, which I later discovered means cold soba on a bamboo plate. I didn't know it was going to be cold when I ordered it, but it was super tasty! And I got so much: noodles, rice with a fish topping, pickles and a broth to dip the noodles in, all for just ¥670! Before going to Japan I kept hearing how expensive food is in Japan, what nonsense! I almost ate myself to death every evening and never once payed more than €10 for a meal.
After dinner I went into the main hall of JR Sannomiya's Central Gate to wait for my friend Lentle. One of her friends from university, Ikeda-san, had accompanied her to the station. Lentle hadn't eaten yet so we
went into a small cafe, but of course I didn't take anything since I had just finished eating. Lentle wanted me to practice my Japanese with Ikeda-san, but I was too shy so I only introduced myself in Japanese and spoke English after that. Looking back, we also talked about a couple of things that I could've said in Japanese, like when Ikeda-san asked me if I wanted to stop at a konbini to buy some snacks for on the bus (I should've said "いいです、おにぎりをかいました/It's okay, I bought onigiri" or something like that). I did learn a bit of new Japanese though: Lentle told me that when you use "ii desu/It's good"
as a reply on a question, it means that you're declining. So if someone asks "Do you want to go to the shop"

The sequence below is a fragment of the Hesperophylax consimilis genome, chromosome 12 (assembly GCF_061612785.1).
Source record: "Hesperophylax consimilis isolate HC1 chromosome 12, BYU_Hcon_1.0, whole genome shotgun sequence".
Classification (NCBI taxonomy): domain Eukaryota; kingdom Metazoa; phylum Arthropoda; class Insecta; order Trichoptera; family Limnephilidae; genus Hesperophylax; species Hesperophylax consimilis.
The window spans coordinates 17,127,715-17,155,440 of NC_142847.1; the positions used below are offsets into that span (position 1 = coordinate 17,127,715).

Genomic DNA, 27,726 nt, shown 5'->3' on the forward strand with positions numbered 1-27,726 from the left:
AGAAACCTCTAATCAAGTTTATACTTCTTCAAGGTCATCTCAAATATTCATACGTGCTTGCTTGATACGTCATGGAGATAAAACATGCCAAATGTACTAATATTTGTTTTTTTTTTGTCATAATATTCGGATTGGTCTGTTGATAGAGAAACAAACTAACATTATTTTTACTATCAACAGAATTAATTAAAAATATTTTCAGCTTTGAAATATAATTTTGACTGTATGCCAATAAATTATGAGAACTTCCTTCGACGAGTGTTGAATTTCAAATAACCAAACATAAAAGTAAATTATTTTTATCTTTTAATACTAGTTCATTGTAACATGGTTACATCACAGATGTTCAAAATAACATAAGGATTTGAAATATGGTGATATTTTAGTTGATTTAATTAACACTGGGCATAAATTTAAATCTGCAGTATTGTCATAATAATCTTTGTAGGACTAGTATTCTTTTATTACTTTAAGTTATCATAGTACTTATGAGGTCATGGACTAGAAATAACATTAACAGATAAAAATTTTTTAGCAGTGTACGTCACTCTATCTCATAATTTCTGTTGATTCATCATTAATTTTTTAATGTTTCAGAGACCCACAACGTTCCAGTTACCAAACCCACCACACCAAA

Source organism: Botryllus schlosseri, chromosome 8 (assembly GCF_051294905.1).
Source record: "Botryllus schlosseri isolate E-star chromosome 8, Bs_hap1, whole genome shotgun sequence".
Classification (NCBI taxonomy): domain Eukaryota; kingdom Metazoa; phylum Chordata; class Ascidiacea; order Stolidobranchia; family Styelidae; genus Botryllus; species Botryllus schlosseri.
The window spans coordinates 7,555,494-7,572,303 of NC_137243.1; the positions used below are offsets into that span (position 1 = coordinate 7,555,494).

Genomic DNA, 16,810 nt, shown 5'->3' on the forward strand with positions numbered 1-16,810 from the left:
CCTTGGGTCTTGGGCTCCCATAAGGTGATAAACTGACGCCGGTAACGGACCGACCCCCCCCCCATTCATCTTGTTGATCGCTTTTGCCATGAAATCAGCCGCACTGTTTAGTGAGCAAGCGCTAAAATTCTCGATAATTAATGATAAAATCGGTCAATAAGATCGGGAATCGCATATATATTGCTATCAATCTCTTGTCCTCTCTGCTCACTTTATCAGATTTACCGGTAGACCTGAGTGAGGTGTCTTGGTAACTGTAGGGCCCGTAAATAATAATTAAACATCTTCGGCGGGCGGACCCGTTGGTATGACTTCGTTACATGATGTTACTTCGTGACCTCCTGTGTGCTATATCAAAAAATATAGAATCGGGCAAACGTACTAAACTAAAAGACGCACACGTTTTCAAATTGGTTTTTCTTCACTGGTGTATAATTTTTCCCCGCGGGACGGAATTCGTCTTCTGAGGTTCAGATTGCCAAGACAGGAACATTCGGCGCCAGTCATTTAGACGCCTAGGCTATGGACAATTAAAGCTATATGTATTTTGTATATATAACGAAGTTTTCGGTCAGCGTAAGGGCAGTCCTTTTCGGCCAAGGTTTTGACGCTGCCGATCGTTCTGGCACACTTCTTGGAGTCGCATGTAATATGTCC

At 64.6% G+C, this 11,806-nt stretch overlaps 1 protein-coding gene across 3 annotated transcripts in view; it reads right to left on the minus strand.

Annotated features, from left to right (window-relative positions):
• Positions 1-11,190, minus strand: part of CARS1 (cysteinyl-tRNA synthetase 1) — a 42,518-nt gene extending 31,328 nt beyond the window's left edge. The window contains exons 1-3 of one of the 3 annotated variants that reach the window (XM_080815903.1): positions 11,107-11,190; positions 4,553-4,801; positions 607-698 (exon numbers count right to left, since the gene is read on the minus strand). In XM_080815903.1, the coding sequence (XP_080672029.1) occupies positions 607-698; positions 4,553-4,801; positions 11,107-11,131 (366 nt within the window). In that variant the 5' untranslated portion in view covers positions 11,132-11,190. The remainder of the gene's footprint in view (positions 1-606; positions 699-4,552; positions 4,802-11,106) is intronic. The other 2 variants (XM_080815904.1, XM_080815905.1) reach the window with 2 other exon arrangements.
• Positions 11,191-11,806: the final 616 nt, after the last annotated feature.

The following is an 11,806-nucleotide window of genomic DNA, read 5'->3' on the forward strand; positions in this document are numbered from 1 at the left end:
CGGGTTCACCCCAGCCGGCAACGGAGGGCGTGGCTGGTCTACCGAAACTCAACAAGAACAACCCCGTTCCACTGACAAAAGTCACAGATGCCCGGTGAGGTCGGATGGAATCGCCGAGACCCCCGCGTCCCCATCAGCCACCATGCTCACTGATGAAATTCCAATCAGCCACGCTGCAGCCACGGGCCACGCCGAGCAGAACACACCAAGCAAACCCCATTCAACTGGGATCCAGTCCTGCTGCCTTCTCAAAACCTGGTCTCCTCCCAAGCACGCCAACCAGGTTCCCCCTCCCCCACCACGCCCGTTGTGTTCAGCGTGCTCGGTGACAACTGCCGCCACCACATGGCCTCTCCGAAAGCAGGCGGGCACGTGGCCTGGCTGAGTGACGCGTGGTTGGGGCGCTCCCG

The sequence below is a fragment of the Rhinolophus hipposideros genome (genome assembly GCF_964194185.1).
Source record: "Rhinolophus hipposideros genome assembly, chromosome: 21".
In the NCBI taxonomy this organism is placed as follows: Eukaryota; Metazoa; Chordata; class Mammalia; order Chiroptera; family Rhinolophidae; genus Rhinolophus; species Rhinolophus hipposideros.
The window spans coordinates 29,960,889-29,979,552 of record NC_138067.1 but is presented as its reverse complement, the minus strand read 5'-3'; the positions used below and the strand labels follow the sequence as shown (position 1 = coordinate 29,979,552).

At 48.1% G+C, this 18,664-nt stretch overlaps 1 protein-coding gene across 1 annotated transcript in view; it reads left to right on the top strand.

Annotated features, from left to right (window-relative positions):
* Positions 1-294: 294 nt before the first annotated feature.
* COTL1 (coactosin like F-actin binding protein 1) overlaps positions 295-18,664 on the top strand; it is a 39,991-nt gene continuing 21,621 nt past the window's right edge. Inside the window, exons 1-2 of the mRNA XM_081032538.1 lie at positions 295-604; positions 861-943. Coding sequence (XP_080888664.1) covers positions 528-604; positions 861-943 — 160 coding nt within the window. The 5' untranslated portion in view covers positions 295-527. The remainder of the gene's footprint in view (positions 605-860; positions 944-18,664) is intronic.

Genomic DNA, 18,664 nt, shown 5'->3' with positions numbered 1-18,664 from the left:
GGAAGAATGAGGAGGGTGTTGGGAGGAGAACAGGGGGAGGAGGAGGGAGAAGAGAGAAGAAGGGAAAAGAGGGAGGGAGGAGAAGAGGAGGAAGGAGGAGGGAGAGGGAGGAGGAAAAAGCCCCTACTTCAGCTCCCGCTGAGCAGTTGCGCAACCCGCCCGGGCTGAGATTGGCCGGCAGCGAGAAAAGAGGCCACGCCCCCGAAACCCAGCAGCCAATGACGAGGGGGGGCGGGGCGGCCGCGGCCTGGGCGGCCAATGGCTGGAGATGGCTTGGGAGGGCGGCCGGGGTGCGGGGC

and you answer "ii desu"
, you're actually saying that you don't want to go. I didn't know that. Lentle still had to be at the konbini though so I decided to buy something to drink. I asked Ikeda-san if he had any recommendations, and he told me to try Calpis Soda so I did. It's pretty good, tastes a bit like Fanta in my opinion
My own very humble contribution
Ikeda-san was very kind and helpful. He knows Sannomiya well since he grew up near Kobe and he showed us where the bus stop was, he also helped carrying Lentle's bag. But I guess such helpfulness is also a typically Japanese thing.
The bus we took was from a company called Chuo Kotsu. It was a women-only bus and it was super comfortable! Well, about as comfortable as a night bus can get (not as comfortable as a bed, unfortunately). We first had to take another bus from Kobe to Osaka though. I was happy to have Lentle there with me, because everything was all Japanese, I probably wouldn't have known which bus to transfer to in Osaka (even Lentle was kinda confused). The bus wasn't fully booked and there was nobody on the seats behind us so we could recline our chairs pretty far, which was nice. It was also very quiet and dark on the bus ... Eurolines doesn't have curtains to blind the lights from outside, nor a policy that asks to be silent at night. Things were arranged much better in Japan. Also, Eurolines doesn't stop once on a 6-hour trip from Belgium to
Dinner: zaru soba
London, whereas Chuo Kotsu stopped three times on the 8-hour trip between Osaka and Tokyo. And the places where we stopped, even though they were located next to the autostrada, were so very luxurious and clean! The toilets were super modern and super clean, and every stop had a convenience store where you could buy drinks and snacks. That was very pleasant.
The bus dropped us off at Tokyo's Shinjuku station around 6AM, and we spend our first day in Japan's capital being totally exhausted. But that will be for the next entry ...